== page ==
The lava plain of Reykjanesbaer, Iceland, is located close to the Arctic Circle, and if you are looking for the mines of Bitcoin, this is where you will need to look.
To find them, you will need to walk through a fortified gate and check in with a guard. Once you pass the threshold, you still need to pass through four more security checkpoints including a mantrap that will only allow you to proceed after the door has shut behind you. This will get you to the center of the operation, which is a room inhabited by more than 100 computers. Each one is housed in a locked cabinet. To keep the equipment at precisely the right temperature, the units are kept cool by blasts of Arctic air shot up from vents in the floor.
How does Bitcoin even work? The computers can be likened to workers in mines where the Bitcoins are unearthed. Each custom-made machine runs an open-source Bitcoin program and performs complex algorithms on a 24-hour-a-day basis. If the computers come up with the right answer before its competitors located around the globe do, their reward is a block of 25 new Bitcoins from the virtual currency’s decentralized network. The network is programmed to release 21 million coins. Just over half of the coins have already been released.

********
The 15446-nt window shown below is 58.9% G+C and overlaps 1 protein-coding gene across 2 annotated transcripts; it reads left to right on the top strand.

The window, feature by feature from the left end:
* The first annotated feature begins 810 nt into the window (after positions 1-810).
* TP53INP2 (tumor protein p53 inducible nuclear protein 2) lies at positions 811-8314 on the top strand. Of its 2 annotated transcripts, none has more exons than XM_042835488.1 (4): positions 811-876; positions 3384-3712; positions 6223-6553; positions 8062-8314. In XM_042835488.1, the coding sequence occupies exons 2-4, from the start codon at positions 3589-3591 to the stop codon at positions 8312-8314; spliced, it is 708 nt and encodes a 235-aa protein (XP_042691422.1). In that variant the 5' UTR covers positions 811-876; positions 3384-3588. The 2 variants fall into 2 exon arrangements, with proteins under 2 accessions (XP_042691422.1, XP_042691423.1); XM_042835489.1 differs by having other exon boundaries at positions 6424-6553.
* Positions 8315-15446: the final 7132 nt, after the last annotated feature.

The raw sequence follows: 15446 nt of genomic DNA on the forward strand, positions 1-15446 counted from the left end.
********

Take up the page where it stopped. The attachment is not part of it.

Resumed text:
Since the system will progressively release Bitcoins at a progressively slower rate, the work done by the computers could take more than a century. Due to the Bitcoins’ scarcity, each new one has grown in value to as much as $1,100.00 over the past few weeks.
Are Bitcoins new? Until a few months ago, most of the mining was done on home computers. Once the value of the invisible money skyrocketed, competition for new coins set off a race for that turned mining into a large-scale effort. Companies mining for Bitcoins want to be up and running, and can’t afford to have any downtime. It’s not practical for them to be operating from home. Setting up off site, where they will not be disturbed makes perfect sense, and what better place to do so than the top of the world?